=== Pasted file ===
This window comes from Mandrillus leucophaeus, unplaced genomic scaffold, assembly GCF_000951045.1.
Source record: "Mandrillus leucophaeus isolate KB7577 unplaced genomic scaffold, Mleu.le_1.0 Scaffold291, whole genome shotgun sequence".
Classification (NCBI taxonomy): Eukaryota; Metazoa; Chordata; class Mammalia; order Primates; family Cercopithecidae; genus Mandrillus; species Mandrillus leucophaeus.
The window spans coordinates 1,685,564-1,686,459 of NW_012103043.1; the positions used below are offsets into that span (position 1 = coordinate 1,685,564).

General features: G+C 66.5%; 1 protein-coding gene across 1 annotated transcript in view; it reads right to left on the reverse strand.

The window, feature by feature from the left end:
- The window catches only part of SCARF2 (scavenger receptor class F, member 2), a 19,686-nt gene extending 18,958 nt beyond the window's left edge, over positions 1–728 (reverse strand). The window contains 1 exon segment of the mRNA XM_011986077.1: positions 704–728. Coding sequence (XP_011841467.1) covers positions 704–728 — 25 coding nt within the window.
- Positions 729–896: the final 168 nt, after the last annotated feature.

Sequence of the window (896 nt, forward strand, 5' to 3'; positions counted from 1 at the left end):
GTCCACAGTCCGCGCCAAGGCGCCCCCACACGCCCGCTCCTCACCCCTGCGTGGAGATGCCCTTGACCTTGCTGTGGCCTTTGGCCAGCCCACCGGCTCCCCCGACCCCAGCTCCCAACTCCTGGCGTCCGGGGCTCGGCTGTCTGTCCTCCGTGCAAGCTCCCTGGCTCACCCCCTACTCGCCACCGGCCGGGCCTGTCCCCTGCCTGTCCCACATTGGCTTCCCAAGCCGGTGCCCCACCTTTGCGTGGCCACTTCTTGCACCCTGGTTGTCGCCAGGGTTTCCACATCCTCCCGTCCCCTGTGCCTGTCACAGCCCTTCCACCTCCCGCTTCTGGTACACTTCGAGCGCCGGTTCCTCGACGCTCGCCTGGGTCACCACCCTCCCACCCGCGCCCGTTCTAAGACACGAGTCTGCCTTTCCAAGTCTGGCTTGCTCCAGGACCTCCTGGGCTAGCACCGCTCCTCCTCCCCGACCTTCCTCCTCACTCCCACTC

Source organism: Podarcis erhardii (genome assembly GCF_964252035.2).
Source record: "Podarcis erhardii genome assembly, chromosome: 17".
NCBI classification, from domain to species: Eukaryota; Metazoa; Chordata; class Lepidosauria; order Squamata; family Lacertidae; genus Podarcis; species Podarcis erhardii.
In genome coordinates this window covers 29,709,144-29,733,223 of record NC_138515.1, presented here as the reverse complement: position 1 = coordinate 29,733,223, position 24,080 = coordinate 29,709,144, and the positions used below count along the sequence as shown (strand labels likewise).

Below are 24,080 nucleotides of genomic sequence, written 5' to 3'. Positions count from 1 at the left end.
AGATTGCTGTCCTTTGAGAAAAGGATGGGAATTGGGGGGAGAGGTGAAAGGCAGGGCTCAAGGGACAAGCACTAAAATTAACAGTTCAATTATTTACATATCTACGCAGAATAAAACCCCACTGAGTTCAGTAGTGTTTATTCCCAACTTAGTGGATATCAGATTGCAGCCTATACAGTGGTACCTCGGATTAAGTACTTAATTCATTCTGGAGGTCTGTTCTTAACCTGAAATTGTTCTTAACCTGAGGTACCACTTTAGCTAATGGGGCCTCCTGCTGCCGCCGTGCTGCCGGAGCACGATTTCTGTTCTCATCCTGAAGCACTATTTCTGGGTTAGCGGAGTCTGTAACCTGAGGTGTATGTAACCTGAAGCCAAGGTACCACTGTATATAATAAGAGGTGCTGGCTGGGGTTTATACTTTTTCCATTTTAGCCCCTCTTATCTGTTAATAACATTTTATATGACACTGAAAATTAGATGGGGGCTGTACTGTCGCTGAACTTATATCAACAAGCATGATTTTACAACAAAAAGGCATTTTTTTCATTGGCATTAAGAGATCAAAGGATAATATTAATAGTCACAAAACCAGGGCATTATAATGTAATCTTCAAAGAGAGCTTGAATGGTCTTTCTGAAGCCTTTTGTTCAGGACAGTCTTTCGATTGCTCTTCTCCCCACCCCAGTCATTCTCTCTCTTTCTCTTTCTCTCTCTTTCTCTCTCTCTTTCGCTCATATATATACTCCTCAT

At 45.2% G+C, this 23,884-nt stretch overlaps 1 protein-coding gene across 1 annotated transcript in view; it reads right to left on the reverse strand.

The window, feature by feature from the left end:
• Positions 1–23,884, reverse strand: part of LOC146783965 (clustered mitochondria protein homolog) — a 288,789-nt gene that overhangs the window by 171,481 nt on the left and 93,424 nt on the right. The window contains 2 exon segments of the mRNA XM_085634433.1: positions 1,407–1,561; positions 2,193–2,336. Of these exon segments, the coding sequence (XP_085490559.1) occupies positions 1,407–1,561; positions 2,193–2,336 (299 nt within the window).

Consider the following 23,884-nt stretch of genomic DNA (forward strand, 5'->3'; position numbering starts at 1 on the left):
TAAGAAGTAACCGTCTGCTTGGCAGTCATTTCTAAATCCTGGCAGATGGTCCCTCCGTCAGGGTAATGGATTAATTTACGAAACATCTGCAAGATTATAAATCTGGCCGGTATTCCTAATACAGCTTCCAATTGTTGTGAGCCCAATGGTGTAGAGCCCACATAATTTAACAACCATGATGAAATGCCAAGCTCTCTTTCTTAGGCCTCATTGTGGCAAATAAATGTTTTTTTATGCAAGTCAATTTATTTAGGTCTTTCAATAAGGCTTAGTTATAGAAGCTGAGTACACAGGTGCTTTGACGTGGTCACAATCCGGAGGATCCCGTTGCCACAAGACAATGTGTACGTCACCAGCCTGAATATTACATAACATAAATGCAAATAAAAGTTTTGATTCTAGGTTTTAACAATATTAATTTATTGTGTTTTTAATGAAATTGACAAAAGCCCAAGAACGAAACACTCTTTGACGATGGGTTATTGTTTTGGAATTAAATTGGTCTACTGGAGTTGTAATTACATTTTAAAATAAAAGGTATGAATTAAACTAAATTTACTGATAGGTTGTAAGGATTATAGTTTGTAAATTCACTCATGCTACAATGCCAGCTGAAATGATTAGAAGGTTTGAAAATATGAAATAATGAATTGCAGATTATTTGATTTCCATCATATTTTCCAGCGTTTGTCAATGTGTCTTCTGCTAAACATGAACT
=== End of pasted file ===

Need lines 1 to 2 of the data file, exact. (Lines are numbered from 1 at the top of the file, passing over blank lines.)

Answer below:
This window comes from Mandrillus leucophaeus, unplaced genomic scaffold, assembly GCF_000951045.1.
Source record: "Mandrillus leucophaeus isolate KB7577 unplaced genomic scaffold, Mleu.le_1.0 Scaffold291, whole genome shotgun sequence".